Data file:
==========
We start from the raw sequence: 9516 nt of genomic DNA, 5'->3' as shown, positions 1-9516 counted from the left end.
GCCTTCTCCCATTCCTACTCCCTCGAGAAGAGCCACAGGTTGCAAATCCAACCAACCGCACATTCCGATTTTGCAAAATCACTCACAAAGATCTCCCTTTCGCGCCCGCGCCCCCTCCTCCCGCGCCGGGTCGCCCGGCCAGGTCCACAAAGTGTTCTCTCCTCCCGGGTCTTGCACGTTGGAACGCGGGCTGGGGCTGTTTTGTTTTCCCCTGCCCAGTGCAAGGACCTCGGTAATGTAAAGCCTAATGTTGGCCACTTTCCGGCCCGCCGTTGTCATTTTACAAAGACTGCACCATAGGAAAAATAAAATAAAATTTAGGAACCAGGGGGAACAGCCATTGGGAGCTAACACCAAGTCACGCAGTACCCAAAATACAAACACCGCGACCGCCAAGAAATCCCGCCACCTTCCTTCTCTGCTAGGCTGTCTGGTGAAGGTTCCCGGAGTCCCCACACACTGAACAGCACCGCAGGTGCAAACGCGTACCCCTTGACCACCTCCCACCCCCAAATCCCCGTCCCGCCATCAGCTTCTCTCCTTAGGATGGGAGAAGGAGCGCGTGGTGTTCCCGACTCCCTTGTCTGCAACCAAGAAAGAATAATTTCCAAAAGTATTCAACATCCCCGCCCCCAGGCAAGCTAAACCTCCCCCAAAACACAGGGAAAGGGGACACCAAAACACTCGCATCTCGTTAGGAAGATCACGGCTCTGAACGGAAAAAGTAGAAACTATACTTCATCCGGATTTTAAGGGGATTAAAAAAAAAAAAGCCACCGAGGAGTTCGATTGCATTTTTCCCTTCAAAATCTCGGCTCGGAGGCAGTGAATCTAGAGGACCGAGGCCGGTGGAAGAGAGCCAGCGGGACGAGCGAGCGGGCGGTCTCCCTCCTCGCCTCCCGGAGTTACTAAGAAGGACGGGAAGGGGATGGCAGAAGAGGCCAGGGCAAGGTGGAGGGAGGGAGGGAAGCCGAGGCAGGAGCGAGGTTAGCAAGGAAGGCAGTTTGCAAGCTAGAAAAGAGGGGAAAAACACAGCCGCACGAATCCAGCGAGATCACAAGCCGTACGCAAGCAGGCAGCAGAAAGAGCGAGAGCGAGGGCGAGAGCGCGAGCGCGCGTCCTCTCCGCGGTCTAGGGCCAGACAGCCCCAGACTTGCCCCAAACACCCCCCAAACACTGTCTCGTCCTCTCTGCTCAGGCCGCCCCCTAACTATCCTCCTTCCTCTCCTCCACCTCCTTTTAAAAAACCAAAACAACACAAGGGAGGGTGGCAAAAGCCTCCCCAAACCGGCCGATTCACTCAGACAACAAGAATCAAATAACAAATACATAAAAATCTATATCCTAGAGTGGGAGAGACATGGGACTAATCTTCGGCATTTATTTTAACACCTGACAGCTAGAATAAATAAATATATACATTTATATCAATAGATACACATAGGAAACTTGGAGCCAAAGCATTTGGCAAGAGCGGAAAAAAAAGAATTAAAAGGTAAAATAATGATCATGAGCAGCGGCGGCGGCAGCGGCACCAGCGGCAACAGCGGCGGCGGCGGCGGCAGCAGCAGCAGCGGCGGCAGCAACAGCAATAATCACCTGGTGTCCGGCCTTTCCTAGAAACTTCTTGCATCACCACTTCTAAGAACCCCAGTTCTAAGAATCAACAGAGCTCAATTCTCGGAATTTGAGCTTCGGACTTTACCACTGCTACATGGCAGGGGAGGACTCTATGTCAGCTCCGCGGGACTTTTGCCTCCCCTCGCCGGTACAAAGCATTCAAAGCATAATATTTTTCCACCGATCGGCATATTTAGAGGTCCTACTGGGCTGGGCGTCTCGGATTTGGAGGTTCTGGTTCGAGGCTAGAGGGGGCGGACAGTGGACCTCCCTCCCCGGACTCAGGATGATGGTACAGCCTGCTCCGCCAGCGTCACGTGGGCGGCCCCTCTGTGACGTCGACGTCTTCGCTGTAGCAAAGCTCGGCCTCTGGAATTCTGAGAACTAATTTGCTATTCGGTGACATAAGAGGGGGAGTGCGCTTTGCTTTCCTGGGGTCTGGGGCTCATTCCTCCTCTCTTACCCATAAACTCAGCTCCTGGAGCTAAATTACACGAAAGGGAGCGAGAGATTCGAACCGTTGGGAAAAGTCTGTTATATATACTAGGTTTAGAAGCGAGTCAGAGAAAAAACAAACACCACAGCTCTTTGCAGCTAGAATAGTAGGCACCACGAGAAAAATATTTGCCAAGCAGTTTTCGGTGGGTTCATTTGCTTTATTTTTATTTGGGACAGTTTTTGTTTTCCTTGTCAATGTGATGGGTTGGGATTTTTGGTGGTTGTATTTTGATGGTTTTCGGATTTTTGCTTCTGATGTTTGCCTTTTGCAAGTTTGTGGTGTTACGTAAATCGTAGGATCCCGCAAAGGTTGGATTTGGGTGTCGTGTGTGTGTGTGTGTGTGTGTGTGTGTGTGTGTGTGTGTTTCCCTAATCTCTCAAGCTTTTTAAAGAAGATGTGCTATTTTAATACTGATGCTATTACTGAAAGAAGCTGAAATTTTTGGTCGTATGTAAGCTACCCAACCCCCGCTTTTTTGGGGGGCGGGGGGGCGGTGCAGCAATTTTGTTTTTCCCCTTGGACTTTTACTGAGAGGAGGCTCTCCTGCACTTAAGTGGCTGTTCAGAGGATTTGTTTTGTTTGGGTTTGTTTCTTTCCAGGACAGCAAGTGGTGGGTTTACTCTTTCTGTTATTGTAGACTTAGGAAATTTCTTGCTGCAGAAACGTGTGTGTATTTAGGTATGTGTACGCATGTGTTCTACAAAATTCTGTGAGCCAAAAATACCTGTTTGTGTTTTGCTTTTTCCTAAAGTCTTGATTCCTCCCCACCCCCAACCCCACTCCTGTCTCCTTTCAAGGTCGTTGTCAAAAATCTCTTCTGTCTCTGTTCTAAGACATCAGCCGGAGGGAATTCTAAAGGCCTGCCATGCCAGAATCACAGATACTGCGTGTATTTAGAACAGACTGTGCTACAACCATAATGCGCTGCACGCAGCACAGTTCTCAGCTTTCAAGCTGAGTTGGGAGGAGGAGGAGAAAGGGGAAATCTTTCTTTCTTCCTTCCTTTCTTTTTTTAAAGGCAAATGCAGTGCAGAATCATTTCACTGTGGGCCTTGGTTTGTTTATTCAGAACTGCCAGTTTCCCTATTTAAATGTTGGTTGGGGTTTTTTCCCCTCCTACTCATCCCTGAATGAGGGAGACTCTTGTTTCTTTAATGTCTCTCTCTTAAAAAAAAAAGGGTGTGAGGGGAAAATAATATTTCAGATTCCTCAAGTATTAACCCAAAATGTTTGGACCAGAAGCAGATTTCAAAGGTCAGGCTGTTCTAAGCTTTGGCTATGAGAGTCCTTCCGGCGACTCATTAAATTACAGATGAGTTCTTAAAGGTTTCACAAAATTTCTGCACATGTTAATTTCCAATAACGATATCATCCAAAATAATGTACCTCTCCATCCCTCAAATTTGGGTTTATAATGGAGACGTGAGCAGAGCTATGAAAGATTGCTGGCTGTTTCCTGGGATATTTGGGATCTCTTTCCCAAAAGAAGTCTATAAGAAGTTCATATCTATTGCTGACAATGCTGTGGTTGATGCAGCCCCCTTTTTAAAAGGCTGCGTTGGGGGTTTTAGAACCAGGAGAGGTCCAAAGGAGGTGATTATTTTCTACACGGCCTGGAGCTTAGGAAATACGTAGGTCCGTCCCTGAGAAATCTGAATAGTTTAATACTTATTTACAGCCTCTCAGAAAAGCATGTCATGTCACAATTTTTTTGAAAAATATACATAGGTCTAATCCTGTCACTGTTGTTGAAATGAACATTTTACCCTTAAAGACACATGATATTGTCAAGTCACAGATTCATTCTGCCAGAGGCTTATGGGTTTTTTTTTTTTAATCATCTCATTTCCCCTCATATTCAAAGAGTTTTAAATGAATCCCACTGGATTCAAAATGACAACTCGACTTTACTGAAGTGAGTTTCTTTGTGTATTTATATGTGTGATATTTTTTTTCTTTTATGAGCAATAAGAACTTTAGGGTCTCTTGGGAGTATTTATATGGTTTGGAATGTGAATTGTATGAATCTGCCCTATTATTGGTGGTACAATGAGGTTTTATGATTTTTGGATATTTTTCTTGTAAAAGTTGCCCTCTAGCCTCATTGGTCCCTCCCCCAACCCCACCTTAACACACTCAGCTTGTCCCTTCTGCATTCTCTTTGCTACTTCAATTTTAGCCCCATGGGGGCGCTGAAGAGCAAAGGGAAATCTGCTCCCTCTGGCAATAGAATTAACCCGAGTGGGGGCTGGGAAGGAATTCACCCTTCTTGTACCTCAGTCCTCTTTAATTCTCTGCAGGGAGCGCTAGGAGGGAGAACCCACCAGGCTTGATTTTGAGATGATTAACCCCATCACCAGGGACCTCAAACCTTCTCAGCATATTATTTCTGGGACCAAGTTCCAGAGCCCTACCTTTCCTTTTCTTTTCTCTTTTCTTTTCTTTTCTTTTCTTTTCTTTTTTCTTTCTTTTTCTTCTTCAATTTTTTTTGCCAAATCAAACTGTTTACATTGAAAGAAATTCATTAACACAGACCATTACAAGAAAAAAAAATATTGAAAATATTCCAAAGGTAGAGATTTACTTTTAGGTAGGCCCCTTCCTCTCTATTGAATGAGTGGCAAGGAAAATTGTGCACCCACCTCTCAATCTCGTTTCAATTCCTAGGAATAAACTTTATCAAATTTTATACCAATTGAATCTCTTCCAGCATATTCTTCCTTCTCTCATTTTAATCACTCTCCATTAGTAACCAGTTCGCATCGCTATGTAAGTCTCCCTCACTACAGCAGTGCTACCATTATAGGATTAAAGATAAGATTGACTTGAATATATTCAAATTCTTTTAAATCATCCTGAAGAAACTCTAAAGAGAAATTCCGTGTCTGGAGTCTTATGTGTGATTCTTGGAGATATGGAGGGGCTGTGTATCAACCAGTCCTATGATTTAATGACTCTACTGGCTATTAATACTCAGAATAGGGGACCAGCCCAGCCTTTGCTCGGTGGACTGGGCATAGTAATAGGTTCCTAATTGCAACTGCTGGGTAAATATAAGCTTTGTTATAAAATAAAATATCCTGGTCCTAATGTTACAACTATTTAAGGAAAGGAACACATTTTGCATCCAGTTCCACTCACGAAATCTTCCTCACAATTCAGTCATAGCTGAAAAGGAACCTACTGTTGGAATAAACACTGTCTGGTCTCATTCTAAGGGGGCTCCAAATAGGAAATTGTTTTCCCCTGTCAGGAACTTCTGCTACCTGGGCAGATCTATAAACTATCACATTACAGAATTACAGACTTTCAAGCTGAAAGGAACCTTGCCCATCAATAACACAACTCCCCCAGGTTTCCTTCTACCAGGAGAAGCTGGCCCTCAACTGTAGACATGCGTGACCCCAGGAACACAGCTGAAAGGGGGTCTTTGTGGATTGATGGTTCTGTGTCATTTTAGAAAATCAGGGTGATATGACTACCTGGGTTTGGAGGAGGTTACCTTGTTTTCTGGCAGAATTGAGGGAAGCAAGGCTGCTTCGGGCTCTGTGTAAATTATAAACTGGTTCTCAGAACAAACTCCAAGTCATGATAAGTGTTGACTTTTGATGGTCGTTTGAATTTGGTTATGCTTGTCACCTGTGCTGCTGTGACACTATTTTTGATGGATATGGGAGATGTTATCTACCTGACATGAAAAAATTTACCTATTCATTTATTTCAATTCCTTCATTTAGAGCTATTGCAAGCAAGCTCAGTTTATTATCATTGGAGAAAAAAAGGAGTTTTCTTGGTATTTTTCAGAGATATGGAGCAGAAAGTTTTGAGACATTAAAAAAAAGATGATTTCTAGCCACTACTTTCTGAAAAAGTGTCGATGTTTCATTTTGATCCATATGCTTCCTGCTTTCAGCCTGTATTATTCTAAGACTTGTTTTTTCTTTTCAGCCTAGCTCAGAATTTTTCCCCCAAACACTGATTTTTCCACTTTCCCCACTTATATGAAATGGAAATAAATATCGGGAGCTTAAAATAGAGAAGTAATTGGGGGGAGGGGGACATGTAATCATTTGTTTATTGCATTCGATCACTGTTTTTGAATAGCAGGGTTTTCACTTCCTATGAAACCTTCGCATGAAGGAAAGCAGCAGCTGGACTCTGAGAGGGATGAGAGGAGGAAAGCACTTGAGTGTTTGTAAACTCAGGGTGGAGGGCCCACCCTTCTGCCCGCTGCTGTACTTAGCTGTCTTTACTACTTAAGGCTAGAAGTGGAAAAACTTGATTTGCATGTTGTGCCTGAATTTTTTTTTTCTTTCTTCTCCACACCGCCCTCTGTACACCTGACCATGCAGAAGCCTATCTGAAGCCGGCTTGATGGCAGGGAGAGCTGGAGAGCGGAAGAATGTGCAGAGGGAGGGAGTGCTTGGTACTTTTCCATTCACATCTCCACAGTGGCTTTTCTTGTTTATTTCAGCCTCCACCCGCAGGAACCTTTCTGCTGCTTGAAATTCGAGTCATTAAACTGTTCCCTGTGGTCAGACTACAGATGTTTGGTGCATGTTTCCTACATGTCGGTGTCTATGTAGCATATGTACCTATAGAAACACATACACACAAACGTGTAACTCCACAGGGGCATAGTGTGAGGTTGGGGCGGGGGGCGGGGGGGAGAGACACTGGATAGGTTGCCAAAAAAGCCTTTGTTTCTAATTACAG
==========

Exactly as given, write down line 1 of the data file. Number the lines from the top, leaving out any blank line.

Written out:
We start from the raw sequence: 9516 nt of genomic DNA, 5'->3' as shown, positions 1-9516 counted from the left end.